Researchers at the National Energy Laboratory (NREL) have recently conducted the first global assessment in the most promising approaches to recycling management for solar photovoltaic (PV) modules.
Traditional PV modules have a life span of 30 years. Currently, there is no set plan for how to manage the disposal of these modules. The volume of modules no longer in use will go up to 80 million metric tons by 2050. Additionally, the nature of the waste also poses various challenges. PV modules are made up of precious, valuable, and some toxic materials. There is no standard method for recycling the valuable ones and dispose of the toxic ones.
Several articles review individual options for PV recycling, but no one has performed a global assessment of all PV recycling efforts to identify the most promising approaches. Garvin Heath, a senior scientist at NREL, explained that PV is a significant part of the energy transition. Becoming good stewards of these materials and developing a circular economy for PV modules is necessary.
The team focused on the recycling of crystalline silicon, a material used in more than 90% of installed PV systems in the purest form. It accounts for about half of the energy, carbon emissions, and cost to produce PV modules, but only a small portion of their mall.
According to the experts, it takes a lot of investment to make silicon pure. For a PV module, these silicon cells are sealed up in a weatherproof package where they are touching other materials, and wait 20 to 30 years—all the while, PV technology is improving.
The research team found some countries have PV recycling regulations on point, while others are just beginning to consider various solutions. Currently, only one crystalline silicon PV-dedicated recycling facility exists due to the limited amount of waste being produced today.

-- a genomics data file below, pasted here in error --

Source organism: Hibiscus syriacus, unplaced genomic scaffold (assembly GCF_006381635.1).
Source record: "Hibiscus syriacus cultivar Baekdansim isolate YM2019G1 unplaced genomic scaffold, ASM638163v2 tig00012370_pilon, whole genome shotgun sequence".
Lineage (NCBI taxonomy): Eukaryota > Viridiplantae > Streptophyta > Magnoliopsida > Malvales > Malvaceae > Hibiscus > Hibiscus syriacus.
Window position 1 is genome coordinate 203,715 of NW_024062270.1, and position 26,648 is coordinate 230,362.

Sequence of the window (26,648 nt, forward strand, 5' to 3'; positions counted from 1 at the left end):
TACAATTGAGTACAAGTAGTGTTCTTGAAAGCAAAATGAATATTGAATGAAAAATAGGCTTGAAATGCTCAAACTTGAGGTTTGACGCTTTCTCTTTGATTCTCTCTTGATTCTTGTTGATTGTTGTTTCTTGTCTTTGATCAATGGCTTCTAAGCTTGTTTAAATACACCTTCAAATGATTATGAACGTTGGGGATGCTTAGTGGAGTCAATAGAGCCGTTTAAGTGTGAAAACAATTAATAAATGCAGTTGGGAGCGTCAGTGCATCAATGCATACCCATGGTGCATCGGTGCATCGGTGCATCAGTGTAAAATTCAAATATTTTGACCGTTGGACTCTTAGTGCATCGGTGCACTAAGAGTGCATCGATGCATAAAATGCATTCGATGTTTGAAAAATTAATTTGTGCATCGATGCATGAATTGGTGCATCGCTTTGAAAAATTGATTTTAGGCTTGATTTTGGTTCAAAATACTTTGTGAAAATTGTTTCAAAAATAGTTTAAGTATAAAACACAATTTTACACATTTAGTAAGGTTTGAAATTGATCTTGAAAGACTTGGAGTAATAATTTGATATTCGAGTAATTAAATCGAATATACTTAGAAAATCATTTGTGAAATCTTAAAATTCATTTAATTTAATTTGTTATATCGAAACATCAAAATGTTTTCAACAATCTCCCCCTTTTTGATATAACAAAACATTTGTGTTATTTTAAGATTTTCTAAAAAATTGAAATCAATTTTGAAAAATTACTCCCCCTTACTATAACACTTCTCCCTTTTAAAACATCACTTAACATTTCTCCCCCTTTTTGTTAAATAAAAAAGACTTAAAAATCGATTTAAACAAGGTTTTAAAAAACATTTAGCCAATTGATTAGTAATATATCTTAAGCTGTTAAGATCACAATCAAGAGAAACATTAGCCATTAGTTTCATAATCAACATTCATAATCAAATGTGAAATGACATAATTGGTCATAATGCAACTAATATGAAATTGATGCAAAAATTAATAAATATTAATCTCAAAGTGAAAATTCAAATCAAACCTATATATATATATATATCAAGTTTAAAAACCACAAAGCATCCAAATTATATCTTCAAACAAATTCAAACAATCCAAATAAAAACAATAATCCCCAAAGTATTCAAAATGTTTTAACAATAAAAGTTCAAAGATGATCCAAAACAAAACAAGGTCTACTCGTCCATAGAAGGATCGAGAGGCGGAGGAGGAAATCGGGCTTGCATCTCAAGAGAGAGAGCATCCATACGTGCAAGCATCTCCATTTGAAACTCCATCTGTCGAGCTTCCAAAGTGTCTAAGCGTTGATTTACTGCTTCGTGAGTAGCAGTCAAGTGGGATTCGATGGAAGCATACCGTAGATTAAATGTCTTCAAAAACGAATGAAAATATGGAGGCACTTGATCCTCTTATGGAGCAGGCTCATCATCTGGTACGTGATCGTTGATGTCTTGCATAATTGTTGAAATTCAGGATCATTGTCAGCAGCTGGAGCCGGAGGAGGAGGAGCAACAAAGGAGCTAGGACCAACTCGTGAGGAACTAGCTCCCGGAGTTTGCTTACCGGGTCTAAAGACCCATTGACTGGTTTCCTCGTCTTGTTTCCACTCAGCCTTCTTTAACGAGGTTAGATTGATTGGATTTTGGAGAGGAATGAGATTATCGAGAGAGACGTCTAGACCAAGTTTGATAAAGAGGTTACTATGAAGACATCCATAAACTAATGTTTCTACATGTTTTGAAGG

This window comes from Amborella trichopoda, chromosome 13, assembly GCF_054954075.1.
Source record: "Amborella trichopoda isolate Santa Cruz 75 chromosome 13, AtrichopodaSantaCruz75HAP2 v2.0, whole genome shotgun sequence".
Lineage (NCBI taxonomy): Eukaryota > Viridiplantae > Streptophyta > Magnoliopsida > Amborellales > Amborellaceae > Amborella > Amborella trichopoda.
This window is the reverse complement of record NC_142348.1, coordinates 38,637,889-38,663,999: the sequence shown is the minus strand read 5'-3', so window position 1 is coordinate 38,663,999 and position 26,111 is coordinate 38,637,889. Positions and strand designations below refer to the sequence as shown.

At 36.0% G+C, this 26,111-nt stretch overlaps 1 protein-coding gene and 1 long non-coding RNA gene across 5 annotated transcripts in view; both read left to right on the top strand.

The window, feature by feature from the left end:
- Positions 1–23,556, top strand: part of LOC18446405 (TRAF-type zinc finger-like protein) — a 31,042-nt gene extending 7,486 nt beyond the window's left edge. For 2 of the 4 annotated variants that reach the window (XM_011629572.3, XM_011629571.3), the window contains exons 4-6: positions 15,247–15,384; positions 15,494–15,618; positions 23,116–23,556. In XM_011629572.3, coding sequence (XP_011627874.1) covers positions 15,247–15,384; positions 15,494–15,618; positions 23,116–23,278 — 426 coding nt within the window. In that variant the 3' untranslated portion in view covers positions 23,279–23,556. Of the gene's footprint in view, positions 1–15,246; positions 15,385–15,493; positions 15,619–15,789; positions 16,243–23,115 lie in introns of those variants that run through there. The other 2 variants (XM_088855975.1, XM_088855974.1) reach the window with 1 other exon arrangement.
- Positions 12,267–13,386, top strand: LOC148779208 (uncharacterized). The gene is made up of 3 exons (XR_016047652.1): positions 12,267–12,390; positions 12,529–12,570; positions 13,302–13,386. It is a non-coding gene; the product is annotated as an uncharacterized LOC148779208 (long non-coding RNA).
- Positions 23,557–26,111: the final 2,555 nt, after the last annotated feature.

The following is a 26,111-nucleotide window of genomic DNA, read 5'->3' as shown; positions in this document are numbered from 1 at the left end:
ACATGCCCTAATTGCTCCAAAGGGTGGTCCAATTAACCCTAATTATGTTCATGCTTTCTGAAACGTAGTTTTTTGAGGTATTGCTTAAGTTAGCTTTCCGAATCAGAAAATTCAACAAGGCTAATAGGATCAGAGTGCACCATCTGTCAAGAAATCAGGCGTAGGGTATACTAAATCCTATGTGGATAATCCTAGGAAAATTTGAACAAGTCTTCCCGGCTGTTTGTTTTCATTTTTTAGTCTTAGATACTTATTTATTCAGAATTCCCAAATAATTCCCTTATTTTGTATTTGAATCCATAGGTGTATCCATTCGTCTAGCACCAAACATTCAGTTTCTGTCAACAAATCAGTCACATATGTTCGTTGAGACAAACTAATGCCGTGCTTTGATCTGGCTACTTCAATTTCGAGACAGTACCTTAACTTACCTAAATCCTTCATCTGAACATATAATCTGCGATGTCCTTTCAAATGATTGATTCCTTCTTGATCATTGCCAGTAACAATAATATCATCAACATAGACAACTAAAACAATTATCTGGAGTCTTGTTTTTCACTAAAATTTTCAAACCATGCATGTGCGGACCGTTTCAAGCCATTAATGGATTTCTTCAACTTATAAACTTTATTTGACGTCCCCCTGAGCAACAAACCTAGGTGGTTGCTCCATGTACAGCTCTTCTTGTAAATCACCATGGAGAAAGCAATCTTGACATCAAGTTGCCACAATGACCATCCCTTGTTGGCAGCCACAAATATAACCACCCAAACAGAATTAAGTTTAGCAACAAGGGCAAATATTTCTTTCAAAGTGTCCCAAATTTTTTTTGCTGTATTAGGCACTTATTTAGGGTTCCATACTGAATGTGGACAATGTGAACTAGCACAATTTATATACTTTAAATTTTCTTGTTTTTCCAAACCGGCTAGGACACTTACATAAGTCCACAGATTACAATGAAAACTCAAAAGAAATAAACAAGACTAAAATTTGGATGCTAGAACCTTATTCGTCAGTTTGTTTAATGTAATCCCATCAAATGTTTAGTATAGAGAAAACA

Based on their research, the team recommends research and development to reduce recycling costs and environmental impacts while increasing material recovery. They suggest focusing on the high-value silicon versus whole silicon wafers. The intact silicon wafers are somewhat achievable, but they often crack and would not likely meet today’s standards to enable direct reuse. To recover high-value silicon, the team highlights the need for research and development of silicon purification processes.
They also emphasize that the environmental and economic impacts of recycling these particles should be explored using technological and financial analyses and life-cycle assessments. Finally, the team explained that finding ways to avoid waste is an integral part of the equation, including making solar panels last longer, using material that is effective, and producing electricity more efficiently.
The team states that research and development are needed because the accumulation of waste will cause trouble later. Much like the growth of PV installations, it will seem to move slowly and then rapidly increase. By the time there’s enough waste to open a facility dedicated to PV, the researchers will develop a proper process. If successful, these findings could contribute to the development of the PV circular economy.